at the end Nineteenth Century to solve a operating problem that
the BCDR found themselves in after taking over another railway.
When the line was being built from Belfast, the intention was that
it would go no further than Downpatrick. Ten years later another
company, the Downpatrick, Dundrum and Newcastle Railway, extended
the line south to the seaside resort of Newcastle. When this company
was taken over by the BCDR, the larger express trains from Belfast
would have to stop for long periods at Downpatrick to allow the
locomotive to be turned and run-round the train before it could
carry on to Newcastle, and again when returning to Belfast. As a
result an avoiding line was built about a quarter of a mile out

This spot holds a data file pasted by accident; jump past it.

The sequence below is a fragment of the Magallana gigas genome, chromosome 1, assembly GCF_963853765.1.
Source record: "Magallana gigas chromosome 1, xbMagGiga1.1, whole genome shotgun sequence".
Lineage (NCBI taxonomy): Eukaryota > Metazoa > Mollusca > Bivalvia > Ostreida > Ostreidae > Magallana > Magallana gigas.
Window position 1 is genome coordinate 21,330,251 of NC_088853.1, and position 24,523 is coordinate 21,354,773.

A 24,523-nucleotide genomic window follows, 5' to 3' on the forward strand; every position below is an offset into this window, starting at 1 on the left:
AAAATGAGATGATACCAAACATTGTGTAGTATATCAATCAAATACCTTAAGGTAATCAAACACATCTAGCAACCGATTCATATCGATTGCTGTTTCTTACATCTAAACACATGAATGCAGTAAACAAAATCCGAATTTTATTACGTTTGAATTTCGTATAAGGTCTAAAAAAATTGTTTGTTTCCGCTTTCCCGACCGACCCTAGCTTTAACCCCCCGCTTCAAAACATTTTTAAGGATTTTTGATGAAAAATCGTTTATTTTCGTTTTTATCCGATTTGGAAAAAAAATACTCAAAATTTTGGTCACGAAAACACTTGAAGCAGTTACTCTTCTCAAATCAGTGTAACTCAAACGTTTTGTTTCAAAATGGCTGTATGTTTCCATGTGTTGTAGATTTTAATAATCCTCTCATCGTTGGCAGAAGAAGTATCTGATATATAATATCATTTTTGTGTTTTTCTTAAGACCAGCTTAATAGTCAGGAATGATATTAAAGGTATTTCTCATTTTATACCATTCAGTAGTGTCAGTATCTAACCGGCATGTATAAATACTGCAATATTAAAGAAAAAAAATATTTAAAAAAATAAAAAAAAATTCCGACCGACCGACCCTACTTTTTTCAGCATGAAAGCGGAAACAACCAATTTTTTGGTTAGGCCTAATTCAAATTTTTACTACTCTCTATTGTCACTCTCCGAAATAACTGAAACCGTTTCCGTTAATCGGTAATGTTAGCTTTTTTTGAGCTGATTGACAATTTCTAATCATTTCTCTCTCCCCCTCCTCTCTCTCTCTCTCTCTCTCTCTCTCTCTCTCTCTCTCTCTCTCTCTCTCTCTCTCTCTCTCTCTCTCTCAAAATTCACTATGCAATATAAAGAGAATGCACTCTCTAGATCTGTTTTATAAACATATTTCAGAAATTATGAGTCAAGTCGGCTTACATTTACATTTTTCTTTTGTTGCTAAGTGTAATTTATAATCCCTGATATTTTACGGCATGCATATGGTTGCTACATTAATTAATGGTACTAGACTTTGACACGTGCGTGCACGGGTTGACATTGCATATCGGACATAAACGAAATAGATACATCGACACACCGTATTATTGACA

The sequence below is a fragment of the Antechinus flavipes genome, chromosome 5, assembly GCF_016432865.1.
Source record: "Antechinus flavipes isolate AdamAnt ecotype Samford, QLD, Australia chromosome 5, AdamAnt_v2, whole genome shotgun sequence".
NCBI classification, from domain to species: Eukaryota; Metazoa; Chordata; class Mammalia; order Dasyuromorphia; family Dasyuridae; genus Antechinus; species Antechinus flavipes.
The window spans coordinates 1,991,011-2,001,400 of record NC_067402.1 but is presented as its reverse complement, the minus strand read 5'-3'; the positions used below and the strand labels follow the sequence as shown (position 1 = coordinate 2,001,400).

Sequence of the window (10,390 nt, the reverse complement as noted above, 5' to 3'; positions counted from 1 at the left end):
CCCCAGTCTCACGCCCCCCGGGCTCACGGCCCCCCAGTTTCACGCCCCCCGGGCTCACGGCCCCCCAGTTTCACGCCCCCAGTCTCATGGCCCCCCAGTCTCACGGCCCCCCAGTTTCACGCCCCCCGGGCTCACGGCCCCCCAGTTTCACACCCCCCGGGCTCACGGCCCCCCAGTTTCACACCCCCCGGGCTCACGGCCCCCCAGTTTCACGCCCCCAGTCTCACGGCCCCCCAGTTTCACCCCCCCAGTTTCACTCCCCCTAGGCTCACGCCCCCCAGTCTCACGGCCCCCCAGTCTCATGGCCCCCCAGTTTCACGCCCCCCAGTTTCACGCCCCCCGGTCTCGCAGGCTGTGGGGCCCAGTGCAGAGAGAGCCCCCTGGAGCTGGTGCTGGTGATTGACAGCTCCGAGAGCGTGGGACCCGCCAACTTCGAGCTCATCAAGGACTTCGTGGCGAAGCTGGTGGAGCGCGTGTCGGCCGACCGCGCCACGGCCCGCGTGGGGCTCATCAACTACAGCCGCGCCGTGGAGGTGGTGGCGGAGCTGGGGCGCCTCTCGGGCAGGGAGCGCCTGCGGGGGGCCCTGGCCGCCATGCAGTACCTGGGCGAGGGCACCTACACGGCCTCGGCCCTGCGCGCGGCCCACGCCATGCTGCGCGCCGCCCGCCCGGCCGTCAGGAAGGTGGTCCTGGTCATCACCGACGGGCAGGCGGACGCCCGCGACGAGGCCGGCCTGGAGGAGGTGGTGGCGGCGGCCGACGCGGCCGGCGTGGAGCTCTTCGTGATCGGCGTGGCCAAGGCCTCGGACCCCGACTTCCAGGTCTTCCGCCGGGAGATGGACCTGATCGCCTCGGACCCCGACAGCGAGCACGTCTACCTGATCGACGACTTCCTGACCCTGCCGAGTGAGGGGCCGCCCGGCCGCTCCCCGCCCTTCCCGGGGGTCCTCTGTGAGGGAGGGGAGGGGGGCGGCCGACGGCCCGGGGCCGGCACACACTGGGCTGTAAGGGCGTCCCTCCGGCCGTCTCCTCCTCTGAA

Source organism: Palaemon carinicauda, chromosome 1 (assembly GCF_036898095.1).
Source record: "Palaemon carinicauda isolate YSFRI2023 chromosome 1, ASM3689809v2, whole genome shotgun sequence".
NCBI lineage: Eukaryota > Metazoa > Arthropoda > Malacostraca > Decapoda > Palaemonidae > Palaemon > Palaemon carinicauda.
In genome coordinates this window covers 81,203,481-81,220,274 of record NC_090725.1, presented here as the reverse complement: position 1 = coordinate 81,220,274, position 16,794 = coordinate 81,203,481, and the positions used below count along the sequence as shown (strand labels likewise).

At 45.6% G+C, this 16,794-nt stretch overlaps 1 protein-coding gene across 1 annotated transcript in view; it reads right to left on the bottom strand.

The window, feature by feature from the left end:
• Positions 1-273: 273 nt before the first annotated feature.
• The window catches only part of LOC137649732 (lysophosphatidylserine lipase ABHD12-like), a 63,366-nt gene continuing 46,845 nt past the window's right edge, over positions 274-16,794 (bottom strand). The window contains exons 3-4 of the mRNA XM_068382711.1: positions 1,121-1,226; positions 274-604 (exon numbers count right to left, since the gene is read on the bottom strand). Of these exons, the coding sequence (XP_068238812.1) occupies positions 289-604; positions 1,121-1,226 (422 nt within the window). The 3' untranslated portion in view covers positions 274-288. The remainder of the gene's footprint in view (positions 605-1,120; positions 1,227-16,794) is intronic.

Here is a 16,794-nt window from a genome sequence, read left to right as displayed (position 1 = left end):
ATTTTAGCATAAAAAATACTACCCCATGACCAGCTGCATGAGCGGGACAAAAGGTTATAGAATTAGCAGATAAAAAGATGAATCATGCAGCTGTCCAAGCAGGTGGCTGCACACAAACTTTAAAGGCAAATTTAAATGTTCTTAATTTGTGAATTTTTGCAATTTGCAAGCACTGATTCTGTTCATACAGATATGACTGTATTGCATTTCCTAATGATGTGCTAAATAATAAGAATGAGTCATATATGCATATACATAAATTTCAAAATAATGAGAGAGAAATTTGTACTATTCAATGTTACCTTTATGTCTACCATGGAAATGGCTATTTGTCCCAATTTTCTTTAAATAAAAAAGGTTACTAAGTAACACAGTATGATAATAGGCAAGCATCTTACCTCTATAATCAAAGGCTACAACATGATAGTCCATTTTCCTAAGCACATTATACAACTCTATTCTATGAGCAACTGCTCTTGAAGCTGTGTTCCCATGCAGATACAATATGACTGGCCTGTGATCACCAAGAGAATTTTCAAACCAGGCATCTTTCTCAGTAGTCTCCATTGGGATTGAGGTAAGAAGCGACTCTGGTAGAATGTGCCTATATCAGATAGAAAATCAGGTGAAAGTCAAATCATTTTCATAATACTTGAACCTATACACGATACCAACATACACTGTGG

of Downpatrick Station between the two lines. The Loop Platform
allowed passengers travelling to Downpatrick to board a branch train
without the operational delays and problems of before.
Victorian canopy at Downpatrick Loop was the only original railway
structure to survive at Downpatrick. As the Loop platform has no
road access, the canopy survived the demolition squads in the 1950s.
When the DCDR project was begun, it was planned to restore the original
structure. However it turned out to be in too bad a state of repair
to restore, and it was in a dangerous state. Therefore, in 1993,
a decison was taken to build a replica, incorporating parts of the
original ironwork. This was done with the assistance of a grant
from the International Fund for Ireland.
NCC Signal Cabin
LMS (NCC) cabin was originally located at King's Bog level crossing
on the Belfast-Ballyclare road. When we were looking for a signal